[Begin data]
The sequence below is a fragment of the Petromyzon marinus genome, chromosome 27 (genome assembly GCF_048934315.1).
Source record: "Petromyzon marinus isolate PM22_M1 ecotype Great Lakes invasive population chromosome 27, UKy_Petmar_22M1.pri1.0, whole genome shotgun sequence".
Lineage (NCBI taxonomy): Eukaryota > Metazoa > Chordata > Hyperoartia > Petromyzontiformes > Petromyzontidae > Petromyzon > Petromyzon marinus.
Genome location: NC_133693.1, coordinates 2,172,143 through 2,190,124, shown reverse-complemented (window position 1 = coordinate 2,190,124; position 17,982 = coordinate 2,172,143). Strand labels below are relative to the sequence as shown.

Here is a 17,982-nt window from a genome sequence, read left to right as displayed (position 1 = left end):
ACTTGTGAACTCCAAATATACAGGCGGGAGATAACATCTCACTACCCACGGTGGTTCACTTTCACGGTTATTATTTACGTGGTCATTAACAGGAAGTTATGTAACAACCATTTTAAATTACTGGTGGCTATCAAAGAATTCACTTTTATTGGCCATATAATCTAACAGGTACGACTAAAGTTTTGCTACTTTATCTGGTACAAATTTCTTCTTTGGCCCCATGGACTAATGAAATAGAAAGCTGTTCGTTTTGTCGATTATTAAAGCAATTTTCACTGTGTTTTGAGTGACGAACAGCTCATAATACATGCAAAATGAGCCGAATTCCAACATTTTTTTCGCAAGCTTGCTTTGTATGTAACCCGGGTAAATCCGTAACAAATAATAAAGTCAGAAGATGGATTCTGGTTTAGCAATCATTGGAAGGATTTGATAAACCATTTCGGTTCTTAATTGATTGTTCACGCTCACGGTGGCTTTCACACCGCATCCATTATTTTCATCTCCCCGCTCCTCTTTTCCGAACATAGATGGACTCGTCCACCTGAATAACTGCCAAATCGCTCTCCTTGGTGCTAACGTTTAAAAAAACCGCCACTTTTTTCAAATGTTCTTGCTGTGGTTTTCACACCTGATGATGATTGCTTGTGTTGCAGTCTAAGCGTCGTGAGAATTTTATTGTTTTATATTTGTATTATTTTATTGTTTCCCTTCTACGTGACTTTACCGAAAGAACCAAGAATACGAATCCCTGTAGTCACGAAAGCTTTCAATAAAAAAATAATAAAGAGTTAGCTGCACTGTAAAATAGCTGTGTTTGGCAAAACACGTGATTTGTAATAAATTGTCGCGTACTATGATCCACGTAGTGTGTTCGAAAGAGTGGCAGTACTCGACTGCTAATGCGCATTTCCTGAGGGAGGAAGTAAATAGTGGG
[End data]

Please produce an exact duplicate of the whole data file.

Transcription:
The sequence below is a fragment of the Petromyzon marinus genome, chromosome 27 (genome assembly GCF_048934315.1).
Source record: "Petromyzon marinus isolate PM22_M1 ecotype Great Lakes invasive population chromosome 27, UKy_Petmar_22M1.pri1.0, whole genome shotgun sequence".
Lineage (NCBI taxonomy): Eukaryota > Metazoa > Chordata > Hyperoartia > Petromyzontiformes > Petromyzontidae > Petromyzon > Petromyzon marinus.
Genome location: NC_133693.1, coordinates 2,172,143 through 2,190,124, shown reverse-complemented (window position 1 = coordinate 2,190,124; position 17,982 = coordinate 2,172,143). Strand labels below are relative to the sequence as shown.

Here is a 17,982-nt window from a genome sequence, read left to right as displayed (position 1 = left end):
ACTTGTGAACTCCAAATATACAGGCGGGAGATAACATCTCACTACCCACGGTGGTTCACTTTCACGGTTATTATTTACGTGGTCATTAACAGGAAGTTATGTAACAACCATTTTAAATTACTGGTGGCTATCAAAGAATTCACTTTTATTGGCCATATAATCTAACAGGTACGACTAAAGTTTTGCTACTTTATCTGGTACAAATTTCTTCTTTGGCCCCATGGACTAATGAAATAGAAAGCTGTTCGTTTTGTCGATTATTAAAGCAATTTTCACTGTGTTTTGAGTGACGAACAGCTCATAATACATGCAAAATGAGCCGAATTCCAACATTTTTTTCGCAAGCTTGCTTTGTATGTAACCCGGGTAAATCCGTAACAAATAATAAAGTCAGAAGATGGATTCTGGTTTAGCAATCATTGGAAGGATTTGATAAACCATTTCGGTTCTTAATTGATTGTTCACGCTCACGGTGGCTTTCACACCGCATCCATTATTTTCATCTCCCCGCTCCTCTTTTCCGAACATAGATGGACTCGTCCACCTGAATAACTGCCAAATCGCTCTCCTTGGTGCTAACGTTTAAAAAAACCGCCACTTTTTTCAAATGTTCTTGCTGTGGTTTTCACACCTGATGATGATTGCTTGTGTTGCAGTCTAAGCGTCGTGAGAATTTTATTGTTTTATATTTGTATTATTTTATTGTTTCCCTTCTACGTGACTTTACCGAAAGAACCAAGAATACGAATCCCTGTAGTCACGAAAGCTTTCAATAAAAAAATAATAAAGAGTTAGCTGCACTGTAAAATAGCTGTGTTTGGCAAAACACGTGATTTGTAATAAATTGTCGCGTACTATGATCCACGTAGTGTGTTCGAAAGAGTGGCAGTACTCGACTGCTAATGCGCATTTCCTGAGGGAGGAAGTAAATAGTGGG